In my blog last week I mentioned the importance of using data in journalism and using evidence in your argument. While the issue of unsupported arguments needs to be addressed, journalists need to make sure that economic data is used properly and correctly.
In several of my blogs, I’ve talked about issues with variables in data, like the problem with the poverty measurement and unemployment, which can be skewed because of discouraged workers and the labor force participation rate (read my post “Seeing Past the Unemployment Rate”). It is obvious that any side, to prove any issue, will use economic data. As journalists, we need to make sure that the data we use is correct and accurate. Here are some ways to make sure that the data being used in economic articles are beneficial.
Always Pay Attention to the Measurement
Often economic measurements lack an important piece of information. For instance, the exchange rate commonly talked about by the media references the nominal exchange rate, but it is often the real exchange rate that should be referenced. The real exchange rate is the relationship between the domestic country’s goods in terms of the foreign country’s goods. However, the nominal exchange rate is the relationship between the domestic country’s currency and the foreign country’s currency.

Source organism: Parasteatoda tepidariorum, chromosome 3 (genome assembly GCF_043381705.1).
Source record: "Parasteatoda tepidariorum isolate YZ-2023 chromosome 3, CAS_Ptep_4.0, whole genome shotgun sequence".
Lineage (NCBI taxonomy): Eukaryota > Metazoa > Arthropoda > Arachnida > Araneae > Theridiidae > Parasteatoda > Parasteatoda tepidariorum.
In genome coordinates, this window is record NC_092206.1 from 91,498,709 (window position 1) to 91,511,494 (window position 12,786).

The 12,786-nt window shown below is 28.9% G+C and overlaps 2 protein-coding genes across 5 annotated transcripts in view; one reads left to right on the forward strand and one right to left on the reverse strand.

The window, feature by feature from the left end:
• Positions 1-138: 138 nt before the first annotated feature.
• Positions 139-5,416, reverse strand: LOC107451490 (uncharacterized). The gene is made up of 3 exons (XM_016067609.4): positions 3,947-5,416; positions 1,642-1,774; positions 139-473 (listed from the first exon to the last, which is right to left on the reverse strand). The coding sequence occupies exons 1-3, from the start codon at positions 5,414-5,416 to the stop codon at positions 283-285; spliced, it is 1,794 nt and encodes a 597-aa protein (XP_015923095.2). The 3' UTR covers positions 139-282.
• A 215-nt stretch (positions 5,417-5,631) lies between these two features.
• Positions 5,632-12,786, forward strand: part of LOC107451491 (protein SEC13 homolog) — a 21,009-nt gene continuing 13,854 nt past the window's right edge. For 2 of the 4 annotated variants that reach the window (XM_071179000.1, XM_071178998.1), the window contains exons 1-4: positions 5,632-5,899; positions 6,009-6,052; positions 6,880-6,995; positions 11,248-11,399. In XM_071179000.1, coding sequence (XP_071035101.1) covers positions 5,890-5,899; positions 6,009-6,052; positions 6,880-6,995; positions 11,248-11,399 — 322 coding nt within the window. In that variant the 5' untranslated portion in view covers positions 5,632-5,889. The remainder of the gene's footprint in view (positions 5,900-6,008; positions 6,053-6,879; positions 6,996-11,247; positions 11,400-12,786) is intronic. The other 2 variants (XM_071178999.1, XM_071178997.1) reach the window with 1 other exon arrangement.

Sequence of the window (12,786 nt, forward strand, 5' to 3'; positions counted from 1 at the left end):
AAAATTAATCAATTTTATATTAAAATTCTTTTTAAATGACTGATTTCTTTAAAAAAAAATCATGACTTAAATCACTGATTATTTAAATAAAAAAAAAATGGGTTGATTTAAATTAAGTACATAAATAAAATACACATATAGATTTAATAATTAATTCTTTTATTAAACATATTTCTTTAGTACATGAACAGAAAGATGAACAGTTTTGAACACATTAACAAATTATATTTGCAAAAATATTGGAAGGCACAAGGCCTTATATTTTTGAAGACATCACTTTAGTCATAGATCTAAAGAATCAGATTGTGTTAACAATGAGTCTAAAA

Data Used Incorrectly
Data gives the impression that what you’re saying is correct, that it can’t be refuted. I can’t emphasize how wrong that is. Data can be prone to misinterpretation and construed in ways that is not intended, especially if no explanation is given. As an economist or journalist, we must all question the data surrounding us. A lot of economic data is revised after more information is discovered. This means that journalists should be skeptical of all economic data, no matter where it’s from, be it the government or a private company.
What does the data actually mean?
There may be a reason behind the data that isn’t immediately clear. One big problem with the economy is the multitude of variables that can influence data. This makes it incredibly hard for economists to organize and interpret statistics, and even harder for journalists to explain the issues with data to the audience.
Economic data is changing, statistics are revised, and variables can be missed. As economic journalists we must analyze and decipher the data, but also keep in mind that data isn’t the be-all and end all.
What data have you encountered that has holes in it? What kinds of variables have been missing from data?